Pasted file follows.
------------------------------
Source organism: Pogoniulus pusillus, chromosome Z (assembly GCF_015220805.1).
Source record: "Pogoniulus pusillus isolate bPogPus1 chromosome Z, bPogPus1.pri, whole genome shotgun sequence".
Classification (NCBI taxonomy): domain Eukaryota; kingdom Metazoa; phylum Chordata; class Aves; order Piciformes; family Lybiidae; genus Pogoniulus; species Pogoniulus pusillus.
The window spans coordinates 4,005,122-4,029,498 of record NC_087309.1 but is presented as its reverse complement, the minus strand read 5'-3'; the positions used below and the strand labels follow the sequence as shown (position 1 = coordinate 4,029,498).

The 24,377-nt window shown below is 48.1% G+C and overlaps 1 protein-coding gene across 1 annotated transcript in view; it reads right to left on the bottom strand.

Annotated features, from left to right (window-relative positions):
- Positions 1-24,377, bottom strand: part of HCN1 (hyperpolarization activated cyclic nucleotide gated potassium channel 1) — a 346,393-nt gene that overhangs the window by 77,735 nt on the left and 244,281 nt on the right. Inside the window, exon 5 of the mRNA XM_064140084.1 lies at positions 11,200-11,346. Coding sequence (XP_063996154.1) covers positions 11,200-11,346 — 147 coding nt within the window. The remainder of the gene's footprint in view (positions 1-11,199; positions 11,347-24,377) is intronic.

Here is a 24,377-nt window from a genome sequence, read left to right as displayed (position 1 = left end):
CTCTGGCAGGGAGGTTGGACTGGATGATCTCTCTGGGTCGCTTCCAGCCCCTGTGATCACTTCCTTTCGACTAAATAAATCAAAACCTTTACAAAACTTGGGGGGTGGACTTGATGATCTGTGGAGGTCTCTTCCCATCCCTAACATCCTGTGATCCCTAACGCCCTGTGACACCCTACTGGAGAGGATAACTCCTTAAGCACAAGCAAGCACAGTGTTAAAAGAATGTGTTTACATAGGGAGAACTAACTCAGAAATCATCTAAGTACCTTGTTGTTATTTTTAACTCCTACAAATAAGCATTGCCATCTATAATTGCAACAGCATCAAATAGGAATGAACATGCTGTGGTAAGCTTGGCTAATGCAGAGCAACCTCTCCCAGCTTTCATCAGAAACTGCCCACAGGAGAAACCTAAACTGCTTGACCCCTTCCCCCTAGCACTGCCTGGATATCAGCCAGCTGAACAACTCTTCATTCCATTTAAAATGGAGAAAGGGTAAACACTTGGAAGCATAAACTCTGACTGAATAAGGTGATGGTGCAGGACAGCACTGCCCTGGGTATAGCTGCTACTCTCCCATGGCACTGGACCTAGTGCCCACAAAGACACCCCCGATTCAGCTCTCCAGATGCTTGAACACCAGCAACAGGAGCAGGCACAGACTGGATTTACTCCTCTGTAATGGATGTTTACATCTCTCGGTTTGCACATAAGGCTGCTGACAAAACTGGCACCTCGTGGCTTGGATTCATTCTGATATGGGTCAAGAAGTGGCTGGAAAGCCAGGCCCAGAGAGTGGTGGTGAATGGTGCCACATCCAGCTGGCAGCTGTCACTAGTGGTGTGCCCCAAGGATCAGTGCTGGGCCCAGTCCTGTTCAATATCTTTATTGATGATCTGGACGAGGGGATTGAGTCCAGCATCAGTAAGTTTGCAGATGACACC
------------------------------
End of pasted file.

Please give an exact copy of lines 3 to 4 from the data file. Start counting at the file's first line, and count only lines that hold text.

Classification (NCBI taxonomy): domain Eukaryota; kingdom Metazoa; phylum Chordata; class Aves; order Piciformes; family Lybiidae; genus Pogoniulus; species Pogoniulus pusillus.
The window spans coordinates 4,005,122-4,029,498 of record NC_087309.1 but is presented as its reverse complement, the minus strand read 5'-3'; the positions used below and the strand labels follow the sequence as shown (position 1 = coordinate 4,029,498).